Flea allergy dermatitis
Flea allergy dermatitis (also called prurtius) is one of the most common skin issues with dogs. It can occur at any age but usually develops when dogs are young, between one and five years of age. Most of the fleas that occur today are cat fleas, which is why some dogs can be hypersensitive to them.
This is how fleas work
To reproduce the flea must have a blood meal. It bites its host, your dog, and introduces saliva into the wound. The allergic reaction is to proteins in the saliva. Most dogs can tolerate one or two flea bites, but a dog with flea bite hypersensitivity can’t tolerate even one.
Because the flea bites and then jump off your dog, you may not even see a flea. The first you notice is your dog starting to bite and chew. Scabs, hot spots of sore skin and bald patches start to appear. The damage is typically around the rump, base of tail and back legs. But can also occur on the front legs and paws.
When Prurtius becomes Neurodermatitis
Pruritius in your dog can also lead to a condition called Neurodermatitis, this is more a behavioural issue and is the compulsive need to scratch or lick excessively. The constant licking will cause a raised hot spot of hard skin called a granuloma.
Another issue with excessive licking and biting is the sores becoming infected. If this is the case then the vet is likely to prescribe antibiotics as well.
It can be frustrating to say the least, when your dog starts to display these issues, and because you don’t always see the flea on your dog it can send you off in a completely wrong direction when you start to try and diagnose the issue.
How we dealt with flea allergy dermatitis
Minnie has flea allergy dermatitis, she will be three this Christmas and has never presented with a problem before. The first we noticed something was amiss is when she seemed to lose her long pants. We put this down to her blowing her coat and getting her new ‘big girl coat’ which tends to happen at age 2 as well.
But then hot spots and sore skin started to appear, followed by bald patches on her hind & front legs and her back end. Scratching and biting seemed increased beyond anything that could be called normal.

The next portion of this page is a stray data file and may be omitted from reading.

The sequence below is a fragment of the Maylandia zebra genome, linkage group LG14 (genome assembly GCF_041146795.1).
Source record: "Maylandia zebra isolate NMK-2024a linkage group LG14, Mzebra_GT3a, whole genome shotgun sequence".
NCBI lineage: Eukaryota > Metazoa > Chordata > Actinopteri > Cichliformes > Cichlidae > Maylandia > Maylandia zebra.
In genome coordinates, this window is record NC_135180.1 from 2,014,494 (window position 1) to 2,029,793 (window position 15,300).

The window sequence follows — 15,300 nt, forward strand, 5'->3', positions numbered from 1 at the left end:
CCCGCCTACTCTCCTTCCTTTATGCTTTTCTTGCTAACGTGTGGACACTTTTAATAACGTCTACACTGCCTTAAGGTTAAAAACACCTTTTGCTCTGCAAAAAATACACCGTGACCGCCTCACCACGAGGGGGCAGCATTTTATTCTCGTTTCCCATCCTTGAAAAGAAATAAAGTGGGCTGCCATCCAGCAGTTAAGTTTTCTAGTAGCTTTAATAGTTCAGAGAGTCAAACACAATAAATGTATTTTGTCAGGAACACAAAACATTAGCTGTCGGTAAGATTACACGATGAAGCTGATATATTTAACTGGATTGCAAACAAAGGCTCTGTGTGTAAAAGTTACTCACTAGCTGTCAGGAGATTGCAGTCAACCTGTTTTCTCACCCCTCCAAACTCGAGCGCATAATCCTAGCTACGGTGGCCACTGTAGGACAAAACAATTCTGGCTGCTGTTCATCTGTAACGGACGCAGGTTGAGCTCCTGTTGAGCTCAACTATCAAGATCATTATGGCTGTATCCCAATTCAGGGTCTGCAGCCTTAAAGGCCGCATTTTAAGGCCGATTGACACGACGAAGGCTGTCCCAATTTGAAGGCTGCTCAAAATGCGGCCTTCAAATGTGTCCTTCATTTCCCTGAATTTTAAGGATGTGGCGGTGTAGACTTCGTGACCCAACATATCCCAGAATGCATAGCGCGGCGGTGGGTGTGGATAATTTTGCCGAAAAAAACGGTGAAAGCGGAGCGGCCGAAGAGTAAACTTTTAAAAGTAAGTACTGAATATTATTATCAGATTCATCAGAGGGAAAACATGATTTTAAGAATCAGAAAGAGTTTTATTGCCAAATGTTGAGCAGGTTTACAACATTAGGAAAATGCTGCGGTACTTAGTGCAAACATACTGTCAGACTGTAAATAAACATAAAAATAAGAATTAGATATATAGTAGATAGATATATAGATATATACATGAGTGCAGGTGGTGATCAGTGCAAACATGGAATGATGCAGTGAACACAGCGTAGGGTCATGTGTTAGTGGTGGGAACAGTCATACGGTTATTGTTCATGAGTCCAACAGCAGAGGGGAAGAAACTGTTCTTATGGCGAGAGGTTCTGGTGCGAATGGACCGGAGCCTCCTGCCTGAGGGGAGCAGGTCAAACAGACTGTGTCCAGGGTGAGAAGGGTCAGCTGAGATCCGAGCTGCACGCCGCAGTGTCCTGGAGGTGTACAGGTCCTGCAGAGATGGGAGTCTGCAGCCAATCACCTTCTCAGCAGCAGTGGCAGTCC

The vet was very quick to diagnose flea allergy dermatitis, prescribed a drug called Apoquel and advised that we would need to use chemical flea control.
Anyone who reads our blog regularly will know I am not a fan of spot on flea products and don’t tend to use them on my dogs. But, Minnie was such a state that we had to go with it. If you want to read more about spot on flea products read this post.
This drug is very effective very quickly, but it does have a ‘concerned press’ and is not recommended for long term use. Minnie had a two-week course and within a day she had stopped biting. We also used the spot-on flea control (Advocate) as well.
Controlling the condition
Once over the initial issues we need to look at controlling the condition. Flea allergy dermatitis goes beyond normal flea control as one bite can send her into a spiral of itching and biting.
We have continued with the Advocate for the time being at least, and now give her a regular small dose of antihistamine. You don’t need to buy this from the vets, you can use OTC human antihistamine. We give Minnie a quarter of one tablet every other day. Check the dose for the size of your dog.
We also had our large woolly cats clipped and bathed and made other environmental changes to help minimise the risk of flea infestation.
The change in Minnie has been dramatic. Her fur has grown back on her legs and bum. Her pants are not fully returned but are showing signs of making a comeback. (ATOW)
But the biggest change has been in her mental health. She is happy and running around like a pup again. Keen to get out and play ball.
Update. Minnie seems to be free of her flea allergy dermatitis a year later. I have stopped giving her medications including advocate flea treatment. Touch wood so far so good.
If your chihuahua is itching and it’s not fleas it may be dry skin.
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